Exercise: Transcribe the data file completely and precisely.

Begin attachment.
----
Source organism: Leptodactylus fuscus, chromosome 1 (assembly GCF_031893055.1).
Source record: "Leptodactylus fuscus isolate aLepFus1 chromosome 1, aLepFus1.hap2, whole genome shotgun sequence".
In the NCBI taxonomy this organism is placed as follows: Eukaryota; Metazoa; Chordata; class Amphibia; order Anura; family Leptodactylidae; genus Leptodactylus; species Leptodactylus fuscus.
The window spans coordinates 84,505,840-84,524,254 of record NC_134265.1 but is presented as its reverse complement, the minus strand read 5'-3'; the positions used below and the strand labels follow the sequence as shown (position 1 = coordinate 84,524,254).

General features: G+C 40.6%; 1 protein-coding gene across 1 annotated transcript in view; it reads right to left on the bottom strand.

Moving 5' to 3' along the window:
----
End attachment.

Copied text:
Source organism: Leptodactylus fuscus, chromosome 1 (assembly GCF_031893055.1).
Source record: "Leptodactylus fuscus isolate aLepFus1 chromosome 1, aLepFus1.hap2, whole genome shotgun sequence".
In the NCBI taxonomy this organism is placed as follows: Eukaryota; Metazoa; Chordata; class Amphibia; order Anura; family Leptodactylidae; genus Leptodactylus; species Leptodactylus fuscus.
The window spans coordinates 84,505,840-84,524,254 of record NC_134265.1 but is presented as its reverse complement, the minus strand read 5'-3'; the positions used below and the strand labels follow the sequence as shown (position 1 = coordinate 84,524,254).

General features: G+C 40.6%; 1 protein-coding gene across 1 annotated transcript in view; it reads right to left on the bottom strand.

Moving 5' to 3' along the window: